Before the development of modern diagnostic equipment, doctors had to rely on their senses to make a diagnosis; diabetes is marked by fruity breath; the breath of patients with cystic fibrosis smells acidic and typhoid smells like baked bread (Stitt 1995). The stool of C.difficile infected patients smells like horse manure; there is even something called the ‘breath of the dead’, fetor hepaticus. And that doggy smell? It is usually associated with seborrhea.
My first blog post on detector animals was about tuberculosis detecting bees, then about dogs detecting mange in wildlife. This paper from BMJ reports yet another use for a dog’s wonderful nose; the detection of Clostridium difficile. [Follow the BMJ link to a 10 minute video]
Noting the distinctive odour of diarrhea in C.difficile-positive patients the researchers advanced the idea that a dog might be able to detect an odor specific to C.difficile. For this purpose, a 2-year old beagle named Cliff was clicker-trained to give a passive indication (lie down) to toxigenic C. difficile.
” The dog used in this study was a 2 year old male beagle. A professional detection dog instructor (HL) trained the dog to identify C difficile in stool samples and, if this proved possible, in patients. A reward based training method was used in which the correct behaviour was reinforced, for instance by providing a treat. The dog was taught to sit or lie down if a specific scent was detected. He had not received previous training in detection.”
The results were that with stool samples the dog gave a perfect score of 50/50 with positive samples and 47 negative responses out of 50 negative samples, 3 of the responses were ‘inconclusive.’ If we consider the inconclusive indications as negative indications then the dog scores 100% (95% CI 91% to 100%) for sensitivity and specificity. If we consider the inconclusive responses are positive indications then Cliff scores 100% for sensitivity and 94% (CI 83% to 98%) in specificity.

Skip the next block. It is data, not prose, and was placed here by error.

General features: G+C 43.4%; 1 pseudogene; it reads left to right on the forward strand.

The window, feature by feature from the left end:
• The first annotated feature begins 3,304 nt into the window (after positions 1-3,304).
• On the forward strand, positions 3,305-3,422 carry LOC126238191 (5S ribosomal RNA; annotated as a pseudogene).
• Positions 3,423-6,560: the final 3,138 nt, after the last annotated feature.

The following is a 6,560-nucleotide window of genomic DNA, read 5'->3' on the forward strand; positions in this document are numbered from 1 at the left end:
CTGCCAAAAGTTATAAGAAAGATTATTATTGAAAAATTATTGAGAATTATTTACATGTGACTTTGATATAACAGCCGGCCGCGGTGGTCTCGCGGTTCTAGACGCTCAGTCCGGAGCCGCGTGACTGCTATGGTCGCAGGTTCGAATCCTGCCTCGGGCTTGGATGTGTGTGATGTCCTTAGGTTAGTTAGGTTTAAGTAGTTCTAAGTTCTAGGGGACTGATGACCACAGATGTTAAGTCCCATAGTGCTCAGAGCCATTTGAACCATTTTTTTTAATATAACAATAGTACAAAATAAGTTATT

It is doubtful that dogs will start roaming hospitals or hanging out in the labs checking out samples for C. difficile. The success reported in this study indicates that quick detection is possible using a different modality than the one currently in use. These findings also suggest that it might be possible to manufacture “electronic noses” or even hand-held biosensors that will do the same job, making it possible for any health facility to rapidly detect and hopefully stop the spread of C.difficile.
A dog’s sense of smell continues to amaze, who knows what job they will do next.
Stitt WZ, Goldsmith A. (1995) Scratch and sniff. The dynamic duo. Arch Dermatol. 1995 Sep;131(9):997-9.
Bomers, M., van Agtmael, M., Luik, H., van Veen, M., Vandenbroucke-Grauls, C., & Smulders, Y. (2012). Using a dog’s superior olfactory sensitivity to identify Clostridium difficile in stools and patients: proof of principle study BMJ, 345 (dec13 8) DOI: 10.1136/bmj.e7396
van Nood E, Vrieze A, Nieuwdorp M, Fuentes S, Zoetendal EG, de Vos WM, Visser CE, Kuijper EJ, Bartelsman JF, Tijssen JG. (2013) Duodenal infusion of donor feces for recurrent Clostridium difficile. The New England journal of medicine, 368(5), 407-15. PMID: 23323867